3D printing used to make millions of medical supplies during pandemic, FDA report finds


Nontraditional manufacturers have used 3D printing to deliver millions of medical supplies, such as masks, face shields and other medical devices, over the course of the COVID-19 pandemic, helping to reduce supply shortages, according to a report released by the FDA.

The report, released July 9 and conducted by America Makes — a public-private partnership of industry groups that aim to increase the use of 3D print manufacturing — details the role 3D printing has played in addressing pandemic-related supply challenges and looks at how it may be used in future public health emergencies. It was funded by the FDA. 

The study found that 3D printing was used to deliver about 38 million face shield parts, 12 million nasal swabs, 2.5 million ear savers, 241,000 mask parts and 116,000 ventilator parts from Feb. 15 to July 15, 2020.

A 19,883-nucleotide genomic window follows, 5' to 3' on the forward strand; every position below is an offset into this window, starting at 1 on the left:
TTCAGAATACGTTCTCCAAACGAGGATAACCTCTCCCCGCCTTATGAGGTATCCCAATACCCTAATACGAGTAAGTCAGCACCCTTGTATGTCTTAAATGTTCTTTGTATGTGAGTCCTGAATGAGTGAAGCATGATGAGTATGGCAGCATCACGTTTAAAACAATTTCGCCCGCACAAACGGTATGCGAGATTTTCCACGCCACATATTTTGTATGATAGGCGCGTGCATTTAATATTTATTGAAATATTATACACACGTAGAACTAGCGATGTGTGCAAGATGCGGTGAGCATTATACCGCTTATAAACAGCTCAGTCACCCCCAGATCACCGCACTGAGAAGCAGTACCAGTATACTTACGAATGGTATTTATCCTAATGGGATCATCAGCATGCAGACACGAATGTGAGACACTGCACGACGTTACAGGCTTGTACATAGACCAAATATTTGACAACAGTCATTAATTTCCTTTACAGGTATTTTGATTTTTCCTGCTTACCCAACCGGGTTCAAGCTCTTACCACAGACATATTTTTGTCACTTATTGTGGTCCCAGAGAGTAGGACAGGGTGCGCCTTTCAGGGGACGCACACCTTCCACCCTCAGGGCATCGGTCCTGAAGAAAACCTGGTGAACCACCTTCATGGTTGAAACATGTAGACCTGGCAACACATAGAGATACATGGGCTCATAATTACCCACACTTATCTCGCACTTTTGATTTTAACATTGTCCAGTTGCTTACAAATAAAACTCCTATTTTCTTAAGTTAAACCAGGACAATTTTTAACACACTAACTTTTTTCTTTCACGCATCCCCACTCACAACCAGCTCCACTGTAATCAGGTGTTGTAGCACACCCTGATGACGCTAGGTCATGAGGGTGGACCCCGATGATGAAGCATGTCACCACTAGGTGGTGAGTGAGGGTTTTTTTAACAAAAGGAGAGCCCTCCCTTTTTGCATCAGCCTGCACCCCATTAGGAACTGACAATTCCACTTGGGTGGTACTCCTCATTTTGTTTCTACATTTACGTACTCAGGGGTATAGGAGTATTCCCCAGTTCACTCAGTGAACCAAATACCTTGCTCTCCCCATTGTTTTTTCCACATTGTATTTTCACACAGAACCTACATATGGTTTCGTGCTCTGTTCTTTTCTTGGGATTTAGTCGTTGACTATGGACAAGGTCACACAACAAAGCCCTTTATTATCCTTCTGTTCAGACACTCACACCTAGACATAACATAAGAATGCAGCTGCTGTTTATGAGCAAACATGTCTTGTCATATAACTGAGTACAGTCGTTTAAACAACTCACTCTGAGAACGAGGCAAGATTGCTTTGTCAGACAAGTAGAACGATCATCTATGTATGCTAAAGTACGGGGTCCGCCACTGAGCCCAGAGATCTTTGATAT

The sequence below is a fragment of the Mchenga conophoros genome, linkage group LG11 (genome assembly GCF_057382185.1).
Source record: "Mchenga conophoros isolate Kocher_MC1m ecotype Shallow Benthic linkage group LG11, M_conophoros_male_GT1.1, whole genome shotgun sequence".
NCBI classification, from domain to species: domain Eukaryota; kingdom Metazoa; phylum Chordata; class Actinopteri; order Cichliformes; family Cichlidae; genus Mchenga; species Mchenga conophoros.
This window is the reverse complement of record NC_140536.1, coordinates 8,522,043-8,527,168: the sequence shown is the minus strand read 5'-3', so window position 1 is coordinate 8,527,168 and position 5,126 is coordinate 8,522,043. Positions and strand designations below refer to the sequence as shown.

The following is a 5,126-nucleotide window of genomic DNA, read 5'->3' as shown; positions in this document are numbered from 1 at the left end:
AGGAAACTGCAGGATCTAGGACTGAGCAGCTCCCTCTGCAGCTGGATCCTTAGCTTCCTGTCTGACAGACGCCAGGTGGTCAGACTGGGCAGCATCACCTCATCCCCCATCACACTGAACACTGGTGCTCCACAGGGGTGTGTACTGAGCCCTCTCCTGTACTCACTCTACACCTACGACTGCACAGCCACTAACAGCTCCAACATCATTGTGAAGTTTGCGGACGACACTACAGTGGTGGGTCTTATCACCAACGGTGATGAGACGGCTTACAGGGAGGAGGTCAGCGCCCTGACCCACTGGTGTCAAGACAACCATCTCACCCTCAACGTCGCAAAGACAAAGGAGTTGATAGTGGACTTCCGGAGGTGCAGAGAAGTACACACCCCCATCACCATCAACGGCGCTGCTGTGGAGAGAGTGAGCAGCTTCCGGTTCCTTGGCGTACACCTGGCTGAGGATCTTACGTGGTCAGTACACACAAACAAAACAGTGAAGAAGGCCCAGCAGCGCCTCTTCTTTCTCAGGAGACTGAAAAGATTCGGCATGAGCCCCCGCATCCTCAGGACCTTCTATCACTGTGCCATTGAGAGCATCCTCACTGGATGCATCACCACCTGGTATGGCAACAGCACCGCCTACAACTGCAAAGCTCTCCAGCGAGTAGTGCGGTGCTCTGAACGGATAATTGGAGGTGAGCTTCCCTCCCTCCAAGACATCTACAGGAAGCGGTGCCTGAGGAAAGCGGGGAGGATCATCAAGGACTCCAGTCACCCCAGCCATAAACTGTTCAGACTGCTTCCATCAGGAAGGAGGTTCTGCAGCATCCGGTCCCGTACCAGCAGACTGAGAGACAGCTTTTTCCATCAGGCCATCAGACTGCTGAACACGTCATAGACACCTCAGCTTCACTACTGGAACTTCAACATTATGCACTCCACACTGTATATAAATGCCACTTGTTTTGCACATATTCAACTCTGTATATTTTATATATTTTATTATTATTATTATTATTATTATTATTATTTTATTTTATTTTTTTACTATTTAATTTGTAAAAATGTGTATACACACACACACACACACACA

"The collaboration of these [nontraditional producers] around the country enabled hospitals to continue testing for COVID-19 and maintain operations; enabled healthcare workers to better protect themselves using [3D-printed] face shields; provided healthcare personnel with relief from the tension of N95 respirators worn endlessly through ear savers and other quality-of-life improvement products," the report states.

The report also found that "tremendous latent capacity exists within the U.S. to quickly pivot and respond to a national crisis with [3D printing]."

The authors suggested that formal efforts be taken to develop infrastructure to scale up 3D printing to address future crises. 

Read the full report here


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